Pace of Rebound in U.S. Drilling Activity Resembles 2016–2017 Recovery
(Fig. 2) Change in U.S. oil-directed rig count (Index 100)
Admittedly, the recent recovery in the U.S. oil-directed rig count has occurred from a lower base. However, we believe that the market does not fully appreciate the massive strides that the industry has made in producing more oil and gas with fewer rigs over the past three years. In our view, the U.S. oil-directed rig count has already recovered to levels that, eventually, should generate at least the incremental output needed to fill the gap created by typical demand growth and the base decline rate in production from existing wells.
More Pain From Productivity Gains
Looking beyond the rebalancing process that should take place as the industry steps up drilling and well completion in response to higher prices, we see the potential for ongoing productivity gains to continue to pressure the cost curve for oil and, accordingly, higher-cost operators’ profit margins on invested capital.
Going forward, the pace of efficiency gains in U.S. shale may slow from the rapid rates experienced over the past seven to 10 years. However, there is likely still significant room for progress. Rig productivity in the Permian Basin, an area in West Texas and New Mexico that we believe contains some of the best reservoir rock in the U.S. onshore market, eventually should catch up with operations in the Bakken region, an area predominantly in North Dakota that is further along in its development cycle (Figure 3). We also continue to monitor leading upstream operators’ efforts to improve overall resource recovery rates from shale formations—currently estimated at 7% to 8% of oil in place—through various innovations that would boost reservoir pressures.
A Preview of Potential Rig Productivity Gains to Come?
(Fig. 3) Oil output per drilling rig, Bakken vs. Permian Basin*
And the potential productivity gains aren’t restricted to U.S. shale. The costs associated with offshore and deep-water oil and gas production also have come down significantly. Factors at play include an increasing emphasis on opportunities that tie in to existing infrastructure, a focus on new developments that target high-quality reserves without taking on too much engineering complexity, and material deflation in service and equipment costs.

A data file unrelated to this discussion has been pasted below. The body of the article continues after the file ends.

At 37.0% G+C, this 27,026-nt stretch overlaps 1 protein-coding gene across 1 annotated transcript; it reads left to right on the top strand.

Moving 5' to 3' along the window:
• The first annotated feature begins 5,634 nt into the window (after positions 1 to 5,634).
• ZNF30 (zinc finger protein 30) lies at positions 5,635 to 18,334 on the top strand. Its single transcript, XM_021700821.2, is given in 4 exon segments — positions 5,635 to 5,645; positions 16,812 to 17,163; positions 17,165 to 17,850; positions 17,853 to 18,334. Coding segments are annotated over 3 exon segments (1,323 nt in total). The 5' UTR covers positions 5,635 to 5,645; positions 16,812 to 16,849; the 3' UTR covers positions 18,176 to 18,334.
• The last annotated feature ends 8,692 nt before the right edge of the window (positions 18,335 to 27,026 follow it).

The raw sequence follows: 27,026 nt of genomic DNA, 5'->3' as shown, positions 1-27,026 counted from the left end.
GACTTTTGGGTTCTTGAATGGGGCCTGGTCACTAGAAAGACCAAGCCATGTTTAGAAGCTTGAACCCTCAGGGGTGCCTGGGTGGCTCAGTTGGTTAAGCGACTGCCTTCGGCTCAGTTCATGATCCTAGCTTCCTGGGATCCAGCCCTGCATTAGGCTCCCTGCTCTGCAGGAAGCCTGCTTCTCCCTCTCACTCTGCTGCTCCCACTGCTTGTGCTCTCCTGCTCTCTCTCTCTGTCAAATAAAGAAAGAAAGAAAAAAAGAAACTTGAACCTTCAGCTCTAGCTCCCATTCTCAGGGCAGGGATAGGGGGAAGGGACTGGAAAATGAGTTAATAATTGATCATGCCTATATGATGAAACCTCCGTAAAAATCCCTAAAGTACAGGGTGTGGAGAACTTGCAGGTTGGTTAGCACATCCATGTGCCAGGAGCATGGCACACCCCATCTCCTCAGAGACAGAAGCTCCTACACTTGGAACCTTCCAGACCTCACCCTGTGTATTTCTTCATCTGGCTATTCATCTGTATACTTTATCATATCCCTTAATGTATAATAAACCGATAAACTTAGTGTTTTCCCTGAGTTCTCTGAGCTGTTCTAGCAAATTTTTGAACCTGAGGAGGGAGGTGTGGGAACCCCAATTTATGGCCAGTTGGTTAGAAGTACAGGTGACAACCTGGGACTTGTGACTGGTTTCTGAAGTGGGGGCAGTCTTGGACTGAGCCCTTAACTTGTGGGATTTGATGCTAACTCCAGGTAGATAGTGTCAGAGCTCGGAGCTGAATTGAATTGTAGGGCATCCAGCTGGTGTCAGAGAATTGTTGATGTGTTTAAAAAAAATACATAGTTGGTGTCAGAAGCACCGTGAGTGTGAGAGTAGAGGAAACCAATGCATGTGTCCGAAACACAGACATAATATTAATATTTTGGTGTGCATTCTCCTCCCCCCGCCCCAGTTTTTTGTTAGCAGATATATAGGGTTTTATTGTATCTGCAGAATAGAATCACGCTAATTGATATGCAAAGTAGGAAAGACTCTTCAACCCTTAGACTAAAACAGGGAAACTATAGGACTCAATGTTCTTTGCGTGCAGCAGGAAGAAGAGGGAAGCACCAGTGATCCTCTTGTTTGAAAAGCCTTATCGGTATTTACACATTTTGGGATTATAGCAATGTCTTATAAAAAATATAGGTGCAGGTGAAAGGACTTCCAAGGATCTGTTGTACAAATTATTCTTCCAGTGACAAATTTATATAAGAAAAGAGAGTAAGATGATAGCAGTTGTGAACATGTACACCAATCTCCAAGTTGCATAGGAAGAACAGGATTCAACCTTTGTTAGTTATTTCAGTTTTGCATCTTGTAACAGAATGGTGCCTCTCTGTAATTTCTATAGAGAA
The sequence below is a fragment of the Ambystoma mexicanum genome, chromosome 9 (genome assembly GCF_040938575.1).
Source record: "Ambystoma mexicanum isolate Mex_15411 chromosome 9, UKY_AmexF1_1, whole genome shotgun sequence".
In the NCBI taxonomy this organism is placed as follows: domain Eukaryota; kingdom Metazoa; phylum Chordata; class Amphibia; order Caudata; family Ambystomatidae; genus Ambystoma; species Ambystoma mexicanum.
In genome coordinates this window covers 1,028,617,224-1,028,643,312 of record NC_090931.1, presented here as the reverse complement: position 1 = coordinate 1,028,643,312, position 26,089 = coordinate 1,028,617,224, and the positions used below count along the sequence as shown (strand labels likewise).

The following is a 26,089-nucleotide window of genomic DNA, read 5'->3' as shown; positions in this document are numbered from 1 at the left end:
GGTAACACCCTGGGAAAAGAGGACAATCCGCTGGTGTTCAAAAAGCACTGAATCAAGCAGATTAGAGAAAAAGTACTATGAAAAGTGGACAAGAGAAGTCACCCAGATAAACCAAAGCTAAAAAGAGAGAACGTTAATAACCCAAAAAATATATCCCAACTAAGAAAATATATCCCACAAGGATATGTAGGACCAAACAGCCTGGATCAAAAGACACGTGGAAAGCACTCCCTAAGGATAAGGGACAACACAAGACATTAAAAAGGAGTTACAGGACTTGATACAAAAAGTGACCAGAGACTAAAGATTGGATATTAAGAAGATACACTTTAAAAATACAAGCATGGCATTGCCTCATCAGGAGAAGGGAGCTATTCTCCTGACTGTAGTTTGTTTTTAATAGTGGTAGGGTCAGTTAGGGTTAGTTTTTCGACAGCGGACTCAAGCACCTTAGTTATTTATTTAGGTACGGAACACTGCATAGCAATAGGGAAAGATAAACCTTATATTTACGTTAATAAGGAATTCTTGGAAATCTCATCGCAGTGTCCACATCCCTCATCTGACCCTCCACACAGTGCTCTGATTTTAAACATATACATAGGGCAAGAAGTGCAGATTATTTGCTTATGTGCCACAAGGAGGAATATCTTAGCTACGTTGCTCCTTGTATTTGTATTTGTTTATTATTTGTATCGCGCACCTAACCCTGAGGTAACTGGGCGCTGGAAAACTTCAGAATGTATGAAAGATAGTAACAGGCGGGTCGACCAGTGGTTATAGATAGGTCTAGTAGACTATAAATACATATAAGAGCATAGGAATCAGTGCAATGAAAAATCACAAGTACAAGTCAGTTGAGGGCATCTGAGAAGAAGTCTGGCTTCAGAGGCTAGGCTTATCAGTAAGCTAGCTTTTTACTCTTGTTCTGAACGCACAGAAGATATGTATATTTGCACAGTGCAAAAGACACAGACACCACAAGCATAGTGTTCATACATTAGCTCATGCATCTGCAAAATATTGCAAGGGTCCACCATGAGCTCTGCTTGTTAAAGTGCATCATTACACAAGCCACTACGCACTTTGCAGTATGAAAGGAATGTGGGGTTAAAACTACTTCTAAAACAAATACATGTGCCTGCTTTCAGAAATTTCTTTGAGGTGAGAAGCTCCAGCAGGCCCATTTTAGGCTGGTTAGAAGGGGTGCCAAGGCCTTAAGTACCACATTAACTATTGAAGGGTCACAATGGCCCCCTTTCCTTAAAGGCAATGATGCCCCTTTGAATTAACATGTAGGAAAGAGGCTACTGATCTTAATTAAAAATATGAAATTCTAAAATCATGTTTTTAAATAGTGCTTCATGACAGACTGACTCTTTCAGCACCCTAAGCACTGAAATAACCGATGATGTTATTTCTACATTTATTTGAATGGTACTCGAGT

Pockets of Potential Opportunity
Specialty chemicals is one area that we like, as we believe that the industry should benefit over the long term from lower commodity prices. The setup in companies that focus on paints and other coating products strikes us as potentially attractive. Historically, the best of these firms have been able to protect margins by passing along rising input costs to customers and then retained a portion of these pricing gains when oil prices eventually recede.
We also prefer investments in industries in which a rising incentive cost curve can pull commodity prices higher, potentially improving producers’ profit margins. For example, over the next three to five years, we expect demand growth related to online shopping and the increasing substitution of paper for plastic packaging to be a tailwind for containerboard producers. In contrast to the energy sector, we see the potential for the cost of adding incremental capacity to rise in the coming years, in part, because the number of existing paper plants that could be converted inexpensively to producing cardboard has dwindled. This scenario of increasing demand and, critically, rising cost curves on the supply side should support higher containerboard prices—and, in our view, potentially higher profit margins for the industry’s leading players.